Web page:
Informacion economica sobre Cuba

The Special Period -The Return Of The Cuban Middle Ages / 14ymedio,
Yoani Sanchez

Cubans try to repair an “almendrón” (old American car) in Havana. (SN)
14ymedio, Yoani Sanchez, Havana, 6 August 2016 — She split the plate
into two meager rations. “Mommy, you’re not going to eat?” asked one of
the daughters voraciously swallowing the mashed banana without oil, free
of protein and with hardly any salt. The image of this skimpy dinner in
the summer of 1993 is recalled by Maria Luisa, 59, a Havanan who now
fears the return of the hardest moments of the Special Period. Like her,
many Cuban families are alarmed by the worsening economic crisis.

Announcements during the last session of the National Assembly about the
island’s liquidity problems, amid the falling prices of nickel and oil,
have only confirmed what has been palpable on the street for months. The
reductions in annual growth forecasts from an initial 2% in GDP to a
more realistic 1%, is one of many signs of the worsening living
conditions of Cubans.

For much of the island, Venezuela’s collapse is much more significant
than the flutter of a butterfly’s wings and its effects could be a true
economic tsunami. A scenario that could aggravate the migration crisis
in a nation where few are willing to relive the deprivations of the 1990s.

The return of those rigors would be perceived like the reopening of a
still painful wound. Once again, the languid faces whose features
display hunger. The smell of sweat and grime that fills the air in the
absence of hygiene products. People launching themselves en masse on the
sea. The images when that period is evoked are like slides passing over
and over again before the eyes.

There is no worse nightmare for a nation than to perceive that the past
it is trying to distance itself from is returning in an endless loop.
But the difference from that first period of misery, is that a new
edition is not finding the same naiveté in its protagonists. Cubans know
very well what is coming: it is called despair.

Official sources themselves warn of the possibility that the population
will not react with the same complacency to the turn of the screw.
Karina Marrón, deputy director of the newspaper Granma, the official
organ of the Communist Party of Cuba, predicts that “a perfect storm is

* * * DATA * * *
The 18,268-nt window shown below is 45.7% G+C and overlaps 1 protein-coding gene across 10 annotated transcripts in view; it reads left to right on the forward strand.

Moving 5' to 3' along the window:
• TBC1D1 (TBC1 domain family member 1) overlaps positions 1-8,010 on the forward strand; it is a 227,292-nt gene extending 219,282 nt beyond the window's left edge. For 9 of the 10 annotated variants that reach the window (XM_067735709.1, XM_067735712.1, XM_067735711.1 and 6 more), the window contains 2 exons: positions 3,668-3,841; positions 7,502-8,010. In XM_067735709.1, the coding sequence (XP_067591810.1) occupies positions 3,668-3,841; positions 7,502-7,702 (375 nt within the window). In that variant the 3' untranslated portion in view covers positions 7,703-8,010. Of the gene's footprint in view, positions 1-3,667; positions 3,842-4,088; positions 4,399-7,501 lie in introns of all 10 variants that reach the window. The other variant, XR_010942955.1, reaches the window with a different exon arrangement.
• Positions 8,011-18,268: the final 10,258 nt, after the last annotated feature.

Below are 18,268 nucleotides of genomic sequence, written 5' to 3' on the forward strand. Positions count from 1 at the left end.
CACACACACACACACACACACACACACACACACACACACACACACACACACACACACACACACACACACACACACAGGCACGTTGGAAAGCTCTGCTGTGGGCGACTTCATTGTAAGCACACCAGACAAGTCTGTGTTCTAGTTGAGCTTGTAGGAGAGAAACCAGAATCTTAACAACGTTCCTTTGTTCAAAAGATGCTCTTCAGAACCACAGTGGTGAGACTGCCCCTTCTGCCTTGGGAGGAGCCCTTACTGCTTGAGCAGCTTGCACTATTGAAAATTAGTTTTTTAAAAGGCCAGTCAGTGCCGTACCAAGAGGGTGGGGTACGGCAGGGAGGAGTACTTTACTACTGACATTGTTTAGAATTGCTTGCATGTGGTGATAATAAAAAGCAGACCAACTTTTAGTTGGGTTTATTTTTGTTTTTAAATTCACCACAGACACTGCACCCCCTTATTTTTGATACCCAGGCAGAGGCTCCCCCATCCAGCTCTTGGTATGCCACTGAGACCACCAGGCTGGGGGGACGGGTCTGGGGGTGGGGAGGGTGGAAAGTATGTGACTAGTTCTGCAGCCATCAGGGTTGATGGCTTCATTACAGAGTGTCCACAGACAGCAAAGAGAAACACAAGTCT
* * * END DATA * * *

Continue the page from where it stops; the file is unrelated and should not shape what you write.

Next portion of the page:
forming” on the island, due to the reduction in the supply of fuel to
the state sector, the increasing blackouts, and the food shortages.
Others also predict a situation that could lead to episodes of popular
protests like the Maleconazo of August 1994.

Unlike then, the pressure cannot be released by decriminalizing the
dollar, opening agricultural markets, or authorizing self-employment.

The most likely outcome is that increasing scarcities will increase the
number of people emigrating. The repetition of a drama creates in the
minds of those who have lived it the feeling that it will go on forever,
without any possibility of changing it or influencing its ends. The
looming economic collapse, whose real scope can barely be imagined,
could be the shot that sets off the great stampede.

To convince the youngest to stay here and face it is harder every day.
For many of them, who grew up practically without toys after the
implosion of the Soviet Union and in a society divided by the dual
currency system and with a generation in power that is exhibiting a
threatening longevity, there is no argument strong enough to make them
endure in their own land the effects of a profound economic crisis.

However, the Special Period, a Cuban Middle Ages, a dark age of despair
and hunger, never ended. Its worst symptoms have only been appeased with
the subsidy coming from Caracas. Cubans have remained in a “survival
mode” all this time and the misery has shaped their character,
determined their physical abilities and left an irreversible injury on
their minds.

Although some, in the last two decades, have managed to work for
themselves, benefit from remittances from family abroad, or open
thriving businesses filled with the foreigners now flooding the island,
Cubans have not lost the feeling of insecurity, the shock of store
shelves that can be emptied in a second, and the dread of the so-called
Zero Option—a fallback plan devised in the depths of the Special Period
to feed the people of each block from a single collective pot.

Maria Luisa’s daughters are already mothers in their turn. They know
that if the financial meltdown in the country continues to worsen, they
will have to choose between carrying their children on their backs
through the Central American jungles or once again lying, telling them:
“Eat, eat all your mashed banana, I’m not hungry.”


This text was previously published in El Nuevo Herald

Source: The Special Period: The Return Of The Cuban Middle Ages /
14ymedio, Yoani Sanchez – Translating Cuba –

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